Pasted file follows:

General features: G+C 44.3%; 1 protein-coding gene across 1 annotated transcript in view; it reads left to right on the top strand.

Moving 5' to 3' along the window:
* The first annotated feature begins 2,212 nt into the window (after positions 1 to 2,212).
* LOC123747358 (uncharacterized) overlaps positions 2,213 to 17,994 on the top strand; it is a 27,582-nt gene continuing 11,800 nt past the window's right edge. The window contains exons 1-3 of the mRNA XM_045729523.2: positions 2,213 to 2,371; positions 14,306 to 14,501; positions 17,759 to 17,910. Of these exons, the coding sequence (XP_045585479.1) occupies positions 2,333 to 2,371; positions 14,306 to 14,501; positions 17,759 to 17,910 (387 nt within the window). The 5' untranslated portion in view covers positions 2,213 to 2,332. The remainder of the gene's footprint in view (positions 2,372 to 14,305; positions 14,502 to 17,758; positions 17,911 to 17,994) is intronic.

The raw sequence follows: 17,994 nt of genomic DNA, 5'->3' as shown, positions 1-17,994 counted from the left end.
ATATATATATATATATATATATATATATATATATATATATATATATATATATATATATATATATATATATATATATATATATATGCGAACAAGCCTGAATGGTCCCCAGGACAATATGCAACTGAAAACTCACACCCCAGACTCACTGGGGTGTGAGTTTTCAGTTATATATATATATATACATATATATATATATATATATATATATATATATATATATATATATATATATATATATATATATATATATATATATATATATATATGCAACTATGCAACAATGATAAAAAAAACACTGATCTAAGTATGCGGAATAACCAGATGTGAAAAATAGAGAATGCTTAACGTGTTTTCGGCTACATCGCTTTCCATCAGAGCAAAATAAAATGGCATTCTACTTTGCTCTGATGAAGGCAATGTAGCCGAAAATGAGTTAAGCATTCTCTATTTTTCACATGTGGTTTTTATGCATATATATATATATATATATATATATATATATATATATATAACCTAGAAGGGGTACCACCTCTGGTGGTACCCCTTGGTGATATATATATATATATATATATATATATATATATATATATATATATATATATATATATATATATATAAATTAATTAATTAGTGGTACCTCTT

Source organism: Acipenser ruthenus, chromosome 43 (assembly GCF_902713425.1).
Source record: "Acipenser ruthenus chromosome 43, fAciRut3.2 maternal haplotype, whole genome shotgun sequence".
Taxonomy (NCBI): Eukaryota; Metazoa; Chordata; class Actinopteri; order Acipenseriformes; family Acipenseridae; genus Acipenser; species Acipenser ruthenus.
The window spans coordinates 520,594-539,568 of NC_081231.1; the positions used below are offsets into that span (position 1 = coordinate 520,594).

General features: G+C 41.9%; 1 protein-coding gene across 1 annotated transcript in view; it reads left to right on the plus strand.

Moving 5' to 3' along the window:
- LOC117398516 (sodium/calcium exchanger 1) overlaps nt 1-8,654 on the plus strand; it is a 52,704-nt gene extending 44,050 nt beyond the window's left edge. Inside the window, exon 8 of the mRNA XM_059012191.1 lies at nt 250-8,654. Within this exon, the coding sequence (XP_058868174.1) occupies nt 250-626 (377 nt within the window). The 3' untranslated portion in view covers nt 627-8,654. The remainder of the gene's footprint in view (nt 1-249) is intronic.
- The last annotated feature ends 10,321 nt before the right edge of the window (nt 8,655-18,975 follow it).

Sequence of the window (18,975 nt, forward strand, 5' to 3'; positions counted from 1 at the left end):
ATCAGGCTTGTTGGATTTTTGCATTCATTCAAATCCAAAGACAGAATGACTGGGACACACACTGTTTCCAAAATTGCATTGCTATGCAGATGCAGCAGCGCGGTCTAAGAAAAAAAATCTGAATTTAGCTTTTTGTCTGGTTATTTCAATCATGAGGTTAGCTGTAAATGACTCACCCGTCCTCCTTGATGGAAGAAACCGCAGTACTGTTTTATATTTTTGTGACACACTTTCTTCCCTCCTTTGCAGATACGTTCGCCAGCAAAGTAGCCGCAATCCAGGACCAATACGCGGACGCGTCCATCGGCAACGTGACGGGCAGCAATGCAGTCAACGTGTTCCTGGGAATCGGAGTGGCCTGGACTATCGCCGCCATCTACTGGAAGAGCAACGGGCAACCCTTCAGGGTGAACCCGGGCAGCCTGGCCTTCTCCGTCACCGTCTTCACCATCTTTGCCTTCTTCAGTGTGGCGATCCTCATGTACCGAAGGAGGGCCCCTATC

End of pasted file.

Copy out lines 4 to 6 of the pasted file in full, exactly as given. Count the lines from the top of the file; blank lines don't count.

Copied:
* LOC123747358 (uncharacterized) overlaps positions 2,213 to 17,994 on the top strand; it is a 27,582-nt gene continuing 11,800 nt past the window's right edge. The window contains exons 1-3 of the mRNA XM_045729523.2: positions 2,213 to 2,371; positions 14,306 to 14,501; positions 17,759 to 17,910. Of these exons, the coding sequence (XP_045585479.1) occupies positions 2,333 to 2,371; positions 14,306 to 14,501; positions 17,759 to 17,910 (387 nt within the window). The 5' untranslated portion in view covers positions 2,213 to 2,332. The remainder of the gene's footprint in view (positions 2,372 to 14,305; positions 14,502 to 17,758; positions 17,911 to 17,994) is intronic.

The raw sequence follows: 17,994 nt of genomic DNA, 5'->3' as shown, positions 1-17,994 counted from the left end.
ATATATATATATATATATATATATATATATATATATATATATATATATATATATATATATATATATATATATATATATATATATGCGAACAAGCCTGAATGGTCCCCAGGACAATATGCAACTGAAAACTCACACCCCAGACTCACTGGGGTGTGAGTTTTCAGTTATATATATATATATACATATATATATATATATATATATATATATATATATATATATATATATATATATATATATATATATATATATATATATATATATATGCAACTATGCAACAATGATAAAAAAAACACTGATCTAAGTATGCGGAATAACCAGATGTGAAAAATAGAGAATGCTTAACGTGTTTTCGGCTACATCGCTTTCCATCAGAGCAAAATAAAATGGCATTCTACTTTGCTCTGATGAAGGCAATGTAGCCGAAAATGAGTTAAGCATTCTCTATTTTTCACATGTGGTTTTTATGCATATATATATATATATATATATATATATATATATATATATAACCTAGAAGGGGTACCACCTCTGGTGGTACCCCTTGGTGATATATATATATATATATATATATATATATATATATATATATATATATATATATATATATATATATAAATTAATTAATTAGTGGTACCTCTT